Have you ever wondered what sets the best salespeople apart while others struggle to make it?
It is just as important knowing the most important things salespeople should do to be successful as well as what they shouldn’t do. Sometimes salespeople develop habits that prevent them from being successful.
I’m going to share with you six things sales professionals should never do when trying to make a sale.
If you can avoid these sales mistakes, you will be on your way to becoming a leader in your field and enjoying the wealth that comes with it.
1. Allow a prospect to lead the sales process
The best way to control a sales interaction and take the lead in the sales process is to ask questions.
Asking quality questions can uncover specific issues and allow you to evaluate whether or not your product can solve the specific problem your prospect is facing. This is also the best way to discover your prospect’s needs and values and establish yourself as an expert.
2. Neglect pre-meeting research
If you are fortunate enough to get a meeting with an important prospect that you are hoping to sell to, you better have done your research.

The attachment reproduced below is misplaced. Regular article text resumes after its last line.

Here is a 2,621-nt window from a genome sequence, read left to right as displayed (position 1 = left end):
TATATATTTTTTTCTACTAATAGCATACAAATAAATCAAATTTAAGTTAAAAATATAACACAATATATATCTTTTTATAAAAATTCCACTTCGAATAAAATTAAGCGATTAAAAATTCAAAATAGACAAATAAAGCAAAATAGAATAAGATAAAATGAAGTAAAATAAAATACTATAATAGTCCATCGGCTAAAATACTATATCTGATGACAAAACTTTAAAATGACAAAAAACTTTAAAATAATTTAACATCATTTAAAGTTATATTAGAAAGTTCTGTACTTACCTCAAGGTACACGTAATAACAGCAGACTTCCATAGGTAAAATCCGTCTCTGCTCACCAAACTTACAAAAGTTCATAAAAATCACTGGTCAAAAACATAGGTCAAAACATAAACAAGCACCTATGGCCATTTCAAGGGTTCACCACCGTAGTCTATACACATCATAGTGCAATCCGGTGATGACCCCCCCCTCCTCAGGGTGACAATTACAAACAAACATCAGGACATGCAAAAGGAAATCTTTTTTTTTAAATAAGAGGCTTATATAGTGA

I, unfortunately, learned this lesson the hard way. I remember a specific situation in which I had finally connected with a prospect that I had been trying to get ahold of for quite some time, and I set up a meeting. However, I didn’t take the time to research the company before I sat down with them, and spent the vast majority of the meeting learning fundamental basics about the company, instead of presenting a solution that my product would solve.
Needless to say, I did not successfully close that sale and I also never neglected to do my research ahead of time again. Invest time in learning about your prospect before you call them and set up a meeting, and you’ll have much better chance of getting to your objective.
3. Talk too much during the sales interaction
Too many salespeople will get into a conversation and talk way too much about their expertise, their product, its features, their service and so on. This dialogue does absolutely nothing to convince a prospect that they should buy from you, and instead, makes them think that you don’t care about their needs.